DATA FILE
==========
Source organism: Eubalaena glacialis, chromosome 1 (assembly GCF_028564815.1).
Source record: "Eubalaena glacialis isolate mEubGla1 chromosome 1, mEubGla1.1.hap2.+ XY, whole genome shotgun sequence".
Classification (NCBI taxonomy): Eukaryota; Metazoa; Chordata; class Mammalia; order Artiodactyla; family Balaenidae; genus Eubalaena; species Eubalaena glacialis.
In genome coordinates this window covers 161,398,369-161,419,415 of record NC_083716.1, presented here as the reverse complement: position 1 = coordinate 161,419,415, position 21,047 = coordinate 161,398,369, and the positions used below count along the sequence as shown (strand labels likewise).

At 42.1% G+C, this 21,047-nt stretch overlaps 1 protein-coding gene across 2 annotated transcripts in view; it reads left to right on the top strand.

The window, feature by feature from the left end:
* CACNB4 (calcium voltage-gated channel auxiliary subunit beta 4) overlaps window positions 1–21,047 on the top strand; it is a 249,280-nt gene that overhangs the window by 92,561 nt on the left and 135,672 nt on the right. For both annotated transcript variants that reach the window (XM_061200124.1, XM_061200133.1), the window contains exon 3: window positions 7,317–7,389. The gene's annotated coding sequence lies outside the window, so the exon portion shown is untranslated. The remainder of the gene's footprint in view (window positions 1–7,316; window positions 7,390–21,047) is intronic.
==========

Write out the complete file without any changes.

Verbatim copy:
Source organism: Eubalaena glacialis, chromosome 1 (assembly GCF_028564815.1).
Source record: "Eubalaena glacialis isolate mEubGla1 chromosome 1, mEubGla1.1.hap2.+ XY, whole genome shotgun sequence".
Classification (NCBI taxonomy): Eukaryota; Metazoa; Chordata; class Mammalia; order Artiodactyla; family Balaenidae; genus Eubalaena; species Eubalaena glacialis.
In genome coordinates this window covers 161,398,369-161,419,415 of record NC_083716.1, presented here as the reverse complement: position 1 = coordinate 161,419,415, position 21,047 = coordinate 161,398,369, and the positions used below count along the sequence as shown (strand labels likewise).

At 42.1% G+C, this 21,047-nt stretch overlaps 1 protein-coding gene across 2 annotated transcripts in view; it reads left to right on the top strand.

The window, feature by feature from the left end:
* CACNB4 (calcium voltage-gated channel auxiliary subunit beta 4) overlaps window positions 1–21,047 on the top strand; it is a 249,280-nt gene that overhangs the window by 92,561 nt on the left and 135,672 nt on the right. For both annotated transcript variants that reach the window (XM_061200124.1, XM_061200133.1), the window contains exon 3: window positions 7,317–7,389. The gene's annotated coding sequence lies outside the window, so the exon portion shown is untranslated. The remainder of the gene's footprint in view (window positions 1–7,316; window positions 7,390–21,047) is intronic.